Land of Condiments
My parents come from Laos, the land of condiments. Every bottle, every jar reminds me of them.
When mum made Pho, you could smell the broth while it simmered all morning. Then at lunch you would gleefully season your own bowl. A little soy, a little sugar, a squeeze of lemon, a dash of Heinz tomato sauce and pepper. Then mum would taste it to make sure it was just right.
When mum made me eggs with Maggi sauce sprinkled on top to eat with sticky rice. When dad made me Jeow, (a Lao sweet and salty dipping sauce) with chillis and herbs freshly pick from the garden with Healthy Boy Brand Soy sauce.
I may not always understand my parents or Lao culture which I often feel dissconnected from. But when I make Lao food for them, for my husband and a few special friends. I hope my parents see that I watched them as I was growing up and I learnt and remembered. That I am appreciative and grateful.
Growing up my sister and I didn’t have many toys so we would make up our own games.
One of the games we invented involved some soap, 2 plastic cups, and the bathroom.
First step was to wet the floor and then rub soap all over the tiles. Then we would turn the cups upside down, and stand on top of them and slide from one end of the bathroom to the other. It was our own povo home job version of ice skating.
I can still hear how hard we would laugh.
I don’t know how we didn’t seriously injure ourselves.
Tomato sauce| ນ້ ຳ ໝາກ ເລັ່ນ|
Nam mak len
As a kid we always knew when we were having Pho for lunch because the process started early in the morning. I’d wake up to a huge pot bubbling away on the stove top. As the morning passed the smell of pho broth wafted through the house making your mouth water and your belly rumble. It was a labour of love getting the broth just right. I’d pick the tail off bean sprouts while my sister washed the herbs to garnish our Pho with, all under the watchful eye of our mum.
When it was time to eat Mum would ask how many noodles we thought we could eat and then fill the bowls with steaming broth with even amounts of meat balls for all. We’d carry the bowls to the table one by one and then it was time to season.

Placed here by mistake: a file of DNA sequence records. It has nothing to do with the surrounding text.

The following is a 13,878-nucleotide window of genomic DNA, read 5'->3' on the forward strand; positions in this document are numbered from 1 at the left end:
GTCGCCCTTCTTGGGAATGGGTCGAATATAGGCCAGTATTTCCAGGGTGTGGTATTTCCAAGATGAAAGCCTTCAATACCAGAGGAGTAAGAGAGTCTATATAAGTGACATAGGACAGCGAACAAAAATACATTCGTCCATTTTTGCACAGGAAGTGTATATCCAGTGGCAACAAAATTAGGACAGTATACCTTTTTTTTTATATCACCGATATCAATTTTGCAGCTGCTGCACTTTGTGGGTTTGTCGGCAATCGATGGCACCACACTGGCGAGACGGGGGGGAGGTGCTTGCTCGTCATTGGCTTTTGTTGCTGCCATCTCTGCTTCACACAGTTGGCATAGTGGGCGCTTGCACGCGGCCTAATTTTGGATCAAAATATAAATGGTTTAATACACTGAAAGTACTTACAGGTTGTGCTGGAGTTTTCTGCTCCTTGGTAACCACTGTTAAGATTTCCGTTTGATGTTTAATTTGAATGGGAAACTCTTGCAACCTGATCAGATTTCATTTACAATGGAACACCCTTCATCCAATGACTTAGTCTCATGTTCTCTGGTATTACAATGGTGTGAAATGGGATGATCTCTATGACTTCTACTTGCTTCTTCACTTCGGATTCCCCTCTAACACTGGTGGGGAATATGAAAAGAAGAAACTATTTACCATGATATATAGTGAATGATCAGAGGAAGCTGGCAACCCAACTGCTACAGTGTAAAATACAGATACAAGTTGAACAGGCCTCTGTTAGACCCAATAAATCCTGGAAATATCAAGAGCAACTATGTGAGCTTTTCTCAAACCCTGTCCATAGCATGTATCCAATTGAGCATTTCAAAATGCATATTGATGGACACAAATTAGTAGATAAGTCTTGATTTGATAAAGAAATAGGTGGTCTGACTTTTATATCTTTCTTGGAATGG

A little dash of soy, a spoonful of fish sauce, a bit of sugar, a sprinkle of pepper, a squeeze of lemon and a blob of tomato sauce. Tomato sauce made it sweet and tangy and oh so yum. Before I delved into the sea of noodles though I’d always ask mum to try my broth to see if it needed anything else. Sometimes I got it right, other times I’d need a little more of something to make it “Poh Dee (ພໍດີ)” which means just right in Lao, it’s that balance and sweet spot we’re all looking for.
Sound of Music VHS
Back in the day when you knew something was going to be on TV that you wanted to watch again, you would have to sit and wait with the video cassette in the video player ready to hit record. When a commercial came on, you would pause the recording and start it again when the program ressumed.
Sounds simple, but it was a skill to be able to anticipate when a commercial would be on so you didn't record any of it, and if you needed to pee you would have to scurry off to the toilet as quickly as possible and run back, or you would have to entrust another family member with the remote but who inevitably forgets to hit record.
Now you just turn on Netflix, and scroll endlessly looking for something to watch. No more going to Video Ezy and paying extra for a New Release, and getting a fine for returning it late. No more yelling "ITS OOOON!!!" to your sibling when they've gone to get a snack, and they scamper back like a rat so they don't miss anything.
My sister and I grew up watching the Sound of music on VHS. We would watch it endlessly on repeat and knew every song word for word. It's one of my happiest memories - singing songs with my sister. She could sing beautifully, while I was just really passionate and loud. So so loud.